Around 5 p.m. Sunday, the drivers made a run from Douglas to outside of Bill via WYO 59. Their load was dropped about another 13 miles off of 59, then they turned around to head back to Douglas around 9 p.m.

That’s when the trouble started, they said.

“As we pulled off of the side road onto 59, we started sliding sideways,” Reider recounted, using his hands to show a sideways slide going the wrong direction onto the ice-glazed road.

“We didn’t know if we would be able to stay on the road or if we were going into the ditch. We made it. The road was icy. All ice. We decided we’d head back to Douglas. We crept about 40-45 mph the entire way back. We didn’t care if it took awhile longer, we were more concerned about being careful. Then a strange thing happened. A few miles outside of Douglas, maybe four miles, the road was dry all the way into town,” he said, glancing down at his phone in hope of a text update from the company.

Reider said about 1 a.m. Monday the weather “really began dumping. That’s when the snow was really coming down.”

The roads around Douglas were closed the majority of the day, and they couldn’t do anything but wait.

“We’re in no hurry. We could work tonight, but we’re going to wait,” Reider commented Monday.

In addition to the snow, winds gusted up to 35 mph Monday. It made for hazardous blizzard conditions and dangerous driving, according to the NWS who encouraged people to stay off of Wyoming’s roads.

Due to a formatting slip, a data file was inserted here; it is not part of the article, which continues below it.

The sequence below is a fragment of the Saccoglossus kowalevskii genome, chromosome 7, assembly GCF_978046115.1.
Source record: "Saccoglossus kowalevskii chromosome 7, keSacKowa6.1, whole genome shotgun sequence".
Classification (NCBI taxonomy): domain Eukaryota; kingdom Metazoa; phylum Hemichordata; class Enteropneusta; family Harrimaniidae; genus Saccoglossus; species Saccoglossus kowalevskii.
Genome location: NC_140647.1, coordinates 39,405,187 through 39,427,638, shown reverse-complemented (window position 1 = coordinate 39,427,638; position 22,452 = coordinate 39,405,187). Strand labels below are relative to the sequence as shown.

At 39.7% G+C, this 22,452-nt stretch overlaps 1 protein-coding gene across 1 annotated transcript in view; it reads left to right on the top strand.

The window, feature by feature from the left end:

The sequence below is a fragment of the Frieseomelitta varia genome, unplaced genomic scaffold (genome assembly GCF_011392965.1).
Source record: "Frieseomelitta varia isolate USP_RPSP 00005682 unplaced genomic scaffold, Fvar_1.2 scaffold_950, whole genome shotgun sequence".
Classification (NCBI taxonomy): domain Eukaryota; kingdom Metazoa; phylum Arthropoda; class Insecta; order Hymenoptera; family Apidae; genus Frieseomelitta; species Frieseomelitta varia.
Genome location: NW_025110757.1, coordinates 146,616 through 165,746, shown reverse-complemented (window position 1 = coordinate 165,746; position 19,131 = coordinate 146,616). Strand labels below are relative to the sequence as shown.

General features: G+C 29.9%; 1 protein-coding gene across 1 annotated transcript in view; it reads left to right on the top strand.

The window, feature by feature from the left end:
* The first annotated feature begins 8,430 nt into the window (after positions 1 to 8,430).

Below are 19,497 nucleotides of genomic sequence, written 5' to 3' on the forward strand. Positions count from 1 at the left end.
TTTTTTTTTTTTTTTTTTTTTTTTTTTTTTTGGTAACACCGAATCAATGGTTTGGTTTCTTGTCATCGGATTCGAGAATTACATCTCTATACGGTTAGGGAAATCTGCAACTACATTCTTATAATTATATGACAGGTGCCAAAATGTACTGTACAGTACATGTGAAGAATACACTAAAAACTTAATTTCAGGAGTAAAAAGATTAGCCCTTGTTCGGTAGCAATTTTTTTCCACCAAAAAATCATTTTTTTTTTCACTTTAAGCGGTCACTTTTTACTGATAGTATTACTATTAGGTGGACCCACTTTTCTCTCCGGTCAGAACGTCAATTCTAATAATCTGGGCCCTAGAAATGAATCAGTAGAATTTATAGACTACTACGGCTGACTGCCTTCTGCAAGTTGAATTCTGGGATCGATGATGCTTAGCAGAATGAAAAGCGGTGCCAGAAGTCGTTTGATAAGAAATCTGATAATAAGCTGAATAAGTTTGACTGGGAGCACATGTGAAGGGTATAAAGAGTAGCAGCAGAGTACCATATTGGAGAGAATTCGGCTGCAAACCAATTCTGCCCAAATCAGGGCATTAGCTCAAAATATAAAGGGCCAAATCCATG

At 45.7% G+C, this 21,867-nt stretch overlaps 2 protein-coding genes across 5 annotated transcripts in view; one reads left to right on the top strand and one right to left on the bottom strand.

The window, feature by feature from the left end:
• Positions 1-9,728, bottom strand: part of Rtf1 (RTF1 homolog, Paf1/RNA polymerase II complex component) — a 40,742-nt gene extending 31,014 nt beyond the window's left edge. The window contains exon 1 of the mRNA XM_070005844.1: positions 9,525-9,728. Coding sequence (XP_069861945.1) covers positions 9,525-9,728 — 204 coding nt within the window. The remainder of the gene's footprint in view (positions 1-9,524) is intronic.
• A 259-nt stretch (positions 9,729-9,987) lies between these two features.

Converse County roads were snow-packed Monday and Tuesday morning, and I-25 was closed more often than it was open between Douglas and Buffalo. Parts of it reopened about 9 a.m. Tuesday.

Conditions worsened throughout Monday and most roads and highways across Wyoming were either closed or expected to close during the blizzard.

While snowstorms aren’t unusual in Wyoming this time of year, what made this one stand out is how it affected nearly the entire state.

City and county plows, graders and dump trucks were on the roads, diligently working to keep up with the abundant snowfall. On Monday morning some plows were returning to Douglas and Glenrock shops because of blowing snow and poor visibility, but they were eventually sent out again to battle the blizzard.

Mother Nature isn’t done with Wyoming yet.

Cheyenne National Weather Service Meteorologist Rob Cox cautioned people to be prepared for another snowstorm coming up Wednesday night into Thursday, followed by more snow on Friday.

“At this point in time it looks like one of those systems that’s coming in waves in a northwestern pattern. Those patterns remain active – we get disturbance after disturbance – one after another. That’s what we expect to see Wednesday, Thursday and then coming in on Friday. We have several more days of snow ahead of us,” he predicted.

These location-based bands across Wyoming will bring additional snowfall, anywhere up to 7 inches he said.

“Within the bands, (it) will produce a lot of snow. Right now we want to let people know to keep an eye on the weather reports, keep updated on the forecast and make plans accordingly. We’re on Facebook and Twitter and keep those updated 3-4 times a day. Those are good places to keep abreast of the amount of wind, snow, where the highest impacts are going to be,” he said.